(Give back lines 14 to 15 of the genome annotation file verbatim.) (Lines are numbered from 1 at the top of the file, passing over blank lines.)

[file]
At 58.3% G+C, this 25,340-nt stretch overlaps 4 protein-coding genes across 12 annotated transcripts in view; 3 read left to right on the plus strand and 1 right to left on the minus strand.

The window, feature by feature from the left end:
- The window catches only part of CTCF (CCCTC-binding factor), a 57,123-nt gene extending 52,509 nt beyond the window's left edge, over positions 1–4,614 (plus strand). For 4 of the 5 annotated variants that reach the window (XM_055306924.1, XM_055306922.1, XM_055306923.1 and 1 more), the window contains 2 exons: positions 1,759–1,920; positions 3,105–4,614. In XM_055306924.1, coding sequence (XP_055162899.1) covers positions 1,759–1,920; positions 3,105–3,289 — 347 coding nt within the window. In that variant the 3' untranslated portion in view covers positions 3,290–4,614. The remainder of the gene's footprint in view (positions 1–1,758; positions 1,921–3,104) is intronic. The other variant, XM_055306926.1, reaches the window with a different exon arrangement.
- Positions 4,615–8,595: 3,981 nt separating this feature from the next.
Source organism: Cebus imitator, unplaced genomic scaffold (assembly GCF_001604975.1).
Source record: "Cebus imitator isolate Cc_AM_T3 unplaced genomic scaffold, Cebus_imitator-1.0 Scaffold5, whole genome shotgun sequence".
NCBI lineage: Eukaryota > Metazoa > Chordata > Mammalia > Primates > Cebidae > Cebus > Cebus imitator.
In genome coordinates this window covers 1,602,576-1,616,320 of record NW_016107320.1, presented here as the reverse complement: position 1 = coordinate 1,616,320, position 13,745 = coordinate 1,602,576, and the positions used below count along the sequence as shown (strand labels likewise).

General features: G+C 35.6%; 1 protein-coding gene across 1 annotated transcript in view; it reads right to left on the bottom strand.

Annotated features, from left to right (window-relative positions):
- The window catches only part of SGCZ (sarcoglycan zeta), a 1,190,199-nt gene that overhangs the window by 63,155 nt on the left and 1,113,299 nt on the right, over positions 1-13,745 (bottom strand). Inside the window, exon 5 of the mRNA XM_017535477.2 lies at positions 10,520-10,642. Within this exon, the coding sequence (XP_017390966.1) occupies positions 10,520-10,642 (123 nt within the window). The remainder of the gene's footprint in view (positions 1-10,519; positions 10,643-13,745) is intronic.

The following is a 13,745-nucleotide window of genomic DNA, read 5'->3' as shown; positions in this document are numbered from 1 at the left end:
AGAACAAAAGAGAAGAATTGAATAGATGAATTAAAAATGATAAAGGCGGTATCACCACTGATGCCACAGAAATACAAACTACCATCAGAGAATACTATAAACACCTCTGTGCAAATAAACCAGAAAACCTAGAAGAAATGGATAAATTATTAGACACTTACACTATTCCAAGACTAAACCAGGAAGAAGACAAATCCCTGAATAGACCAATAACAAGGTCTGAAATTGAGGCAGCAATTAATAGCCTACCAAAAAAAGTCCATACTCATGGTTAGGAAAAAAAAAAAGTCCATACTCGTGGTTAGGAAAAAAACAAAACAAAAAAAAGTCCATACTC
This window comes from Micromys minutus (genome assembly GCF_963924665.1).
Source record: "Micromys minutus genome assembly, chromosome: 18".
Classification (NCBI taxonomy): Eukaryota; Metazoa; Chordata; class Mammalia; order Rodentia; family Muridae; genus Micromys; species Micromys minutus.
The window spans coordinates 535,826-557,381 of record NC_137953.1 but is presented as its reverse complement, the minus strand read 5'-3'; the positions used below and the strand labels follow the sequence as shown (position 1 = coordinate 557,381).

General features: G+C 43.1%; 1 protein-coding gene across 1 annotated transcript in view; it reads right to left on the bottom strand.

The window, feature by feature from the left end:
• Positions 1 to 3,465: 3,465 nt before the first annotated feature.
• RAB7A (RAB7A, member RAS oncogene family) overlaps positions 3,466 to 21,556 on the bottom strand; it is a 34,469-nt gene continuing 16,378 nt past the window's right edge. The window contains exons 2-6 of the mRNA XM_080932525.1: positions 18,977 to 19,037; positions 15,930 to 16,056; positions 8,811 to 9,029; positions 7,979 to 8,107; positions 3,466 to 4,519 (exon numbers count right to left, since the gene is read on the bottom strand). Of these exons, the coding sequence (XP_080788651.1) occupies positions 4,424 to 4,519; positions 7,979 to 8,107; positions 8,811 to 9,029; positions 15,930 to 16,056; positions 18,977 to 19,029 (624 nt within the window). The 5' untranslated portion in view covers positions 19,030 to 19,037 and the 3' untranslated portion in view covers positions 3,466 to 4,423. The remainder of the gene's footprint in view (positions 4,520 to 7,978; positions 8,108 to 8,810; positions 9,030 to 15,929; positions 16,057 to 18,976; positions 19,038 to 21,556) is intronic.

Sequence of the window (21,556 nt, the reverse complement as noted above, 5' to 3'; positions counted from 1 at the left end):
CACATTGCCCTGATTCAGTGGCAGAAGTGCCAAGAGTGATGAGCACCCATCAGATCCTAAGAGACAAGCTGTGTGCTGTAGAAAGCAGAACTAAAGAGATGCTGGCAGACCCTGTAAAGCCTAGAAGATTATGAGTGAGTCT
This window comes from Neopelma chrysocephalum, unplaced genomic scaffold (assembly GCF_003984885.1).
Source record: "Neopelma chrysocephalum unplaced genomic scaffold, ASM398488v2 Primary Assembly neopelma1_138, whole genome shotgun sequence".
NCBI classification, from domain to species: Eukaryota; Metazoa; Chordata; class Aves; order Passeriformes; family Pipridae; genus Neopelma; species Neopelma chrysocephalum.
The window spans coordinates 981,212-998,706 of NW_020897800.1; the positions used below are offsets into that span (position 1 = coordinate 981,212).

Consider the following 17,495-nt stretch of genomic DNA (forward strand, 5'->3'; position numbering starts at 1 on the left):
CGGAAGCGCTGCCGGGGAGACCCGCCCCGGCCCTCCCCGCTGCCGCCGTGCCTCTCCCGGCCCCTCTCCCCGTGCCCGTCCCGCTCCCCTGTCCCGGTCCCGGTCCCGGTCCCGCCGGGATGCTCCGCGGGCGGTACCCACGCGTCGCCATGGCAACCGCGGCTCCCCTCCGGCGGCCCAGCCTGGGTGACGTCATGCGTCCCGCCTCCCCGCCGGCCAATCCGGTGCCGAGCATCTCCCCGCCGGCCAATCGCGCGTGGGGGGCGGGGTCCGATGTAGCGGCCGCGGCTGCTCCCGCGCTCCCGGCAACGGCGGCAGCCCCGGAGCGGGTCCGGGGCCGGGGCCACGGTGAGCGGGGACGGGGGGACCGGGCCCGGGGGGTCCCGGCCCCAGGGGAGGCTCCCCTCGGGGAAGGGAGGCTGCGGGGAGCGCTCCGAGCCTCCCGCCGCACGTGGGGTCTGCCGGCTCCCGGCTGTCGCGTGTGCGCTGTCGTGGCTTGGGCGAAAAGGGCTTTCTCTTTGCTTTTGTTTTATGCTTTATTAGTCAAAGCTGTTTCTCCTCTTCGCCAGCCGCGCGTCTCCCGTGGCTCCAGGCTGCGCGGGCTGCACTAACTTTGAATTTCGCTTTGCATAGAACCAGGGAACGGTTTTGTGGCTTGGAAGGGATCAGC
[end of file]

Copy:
This window comes from Micromys minutus (genome assembly GCF_963924665.1).
Source record: "Micromys minutus genome assembly, chromosome: 18".